Pharmacy and State Leaders Tour Sites as Part of CareSource’s Pharmacist Provider Status Pilot
September 25th, 2020 | 2 min read
Earlier this week, representatives from the Ohio Pharmacists Association (OPA) and Ohio State Representative Scott Lipps met at CareSource to learn more about the Pharmacist Provider Status Pilot. CareSource and OPA also used the time to assist the pilot sites with their program workflows and operations, while meeting our partners at their place of work. OPA’s task force and the CareSource residents worked one on one with the pharmacists to provide additional training and support necessary to make the pilot a success.
The Pharmacist Provider Status Pilot program includes two sites near Dayton, Ohio: an independent pharmacy in a rural community, Camden Village Pharmacy, and an inner-city independent pharmacy, ZIKS Pharmacy. Kettering Health Network is also involved in the program. The OPA has been instrumental in developing template collaborative practice agreements, developing care plans for the four disease states and providing training and support to the independent pharmacy sites participating in the pilot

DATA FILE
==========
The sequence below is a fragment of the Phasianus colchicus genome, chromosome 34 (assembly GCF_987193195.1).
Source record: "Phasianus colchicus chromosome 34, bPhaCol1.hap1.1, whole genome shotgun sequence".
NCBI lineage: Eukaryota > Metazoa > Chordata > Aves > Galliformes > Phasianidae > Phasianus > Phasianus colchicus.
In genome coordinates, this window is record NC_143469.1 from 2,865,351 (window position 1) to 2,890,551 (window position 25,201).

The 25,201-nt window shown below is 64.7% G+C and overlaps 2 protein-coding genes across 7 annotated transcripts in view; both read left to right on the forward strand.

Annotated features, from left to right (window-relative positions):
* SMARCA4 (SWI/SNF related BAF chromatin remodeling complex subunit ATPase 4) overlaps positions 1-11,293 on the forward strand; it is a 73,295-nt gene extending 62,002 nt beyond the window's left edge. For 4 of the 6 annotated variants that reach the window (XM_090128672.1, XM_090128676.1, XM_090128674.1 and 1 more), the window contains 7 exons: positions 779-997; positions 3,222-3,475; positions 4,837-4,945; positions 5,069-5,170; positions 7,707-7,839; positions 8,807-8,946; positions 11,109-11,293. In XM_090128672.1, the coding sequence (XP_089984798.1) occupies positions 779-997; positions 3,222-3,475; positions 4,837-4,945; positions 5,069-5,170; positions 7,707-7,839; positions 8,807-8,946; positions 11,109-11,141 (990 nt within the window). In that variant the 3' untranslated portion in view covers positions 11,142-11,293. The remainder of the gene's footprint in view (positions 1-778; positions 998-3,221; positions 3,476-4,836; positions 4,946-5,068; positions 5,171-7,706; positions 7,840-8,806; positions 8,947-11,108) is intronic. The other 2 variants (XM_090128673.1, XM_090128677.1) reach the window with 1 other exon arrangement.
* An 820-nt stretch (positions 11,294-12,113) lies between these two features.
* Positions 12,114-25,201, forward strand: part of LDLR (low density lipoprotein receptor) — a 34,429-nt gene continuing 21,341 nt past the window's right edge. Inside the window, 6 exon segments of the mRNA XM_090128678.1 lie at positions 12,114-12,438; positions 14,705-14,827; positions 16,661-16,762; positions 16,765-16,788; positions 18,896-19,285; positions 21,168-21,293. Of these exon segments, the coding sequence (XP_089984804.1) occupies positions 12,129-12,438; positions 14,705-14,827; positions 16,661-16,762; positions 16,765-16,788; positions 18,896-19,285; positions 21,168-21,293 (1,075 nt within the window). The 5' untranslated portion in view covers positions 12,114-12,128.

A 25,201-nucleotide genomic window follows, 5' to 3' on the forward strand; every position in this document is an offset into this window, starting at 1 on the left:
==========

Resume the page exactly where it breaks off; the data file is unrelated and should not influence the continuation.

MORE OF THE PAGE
Pharmacists involved in the pilot have collaborative practice agreements with physicians, nurse practitioners, or physician assistance, and the pharmacists will focus on CareSource patients that they have identified as being at high-risk or in need of care for tobacco cessation, opioid management, diabetes, and/or asthma. The participating pharmacies are some of the first pharmacists in the country able to bill for these types of services.
CareSource’s Pharmacist Provider Status Pilot program was covered in the October 2020 Edition of Modern Healthcare.
“CareSource is committed to improving health outcomes and expanding access to care for our members,” said Nicholas Trego, PharmD, RPh the Associate Vice President of Pharmacy in CareSource’s Ohio Market. “Pharmacists have a great relationship with both the patients and doctors in their area so they can provide support the patient needs even when a doctor’s appointment may be several months away. Ultimately, this model can save physician time for diagnostic and acute visits by allowing the pharmacist to see patients for medication-related health care visits.”
Partnering with local pharmacies to pay for clinical services allows pharmacists to capitalize on their education, training and access to patients while offering a reimbursement methodology that is not controlled by the pharmacy benefits managers.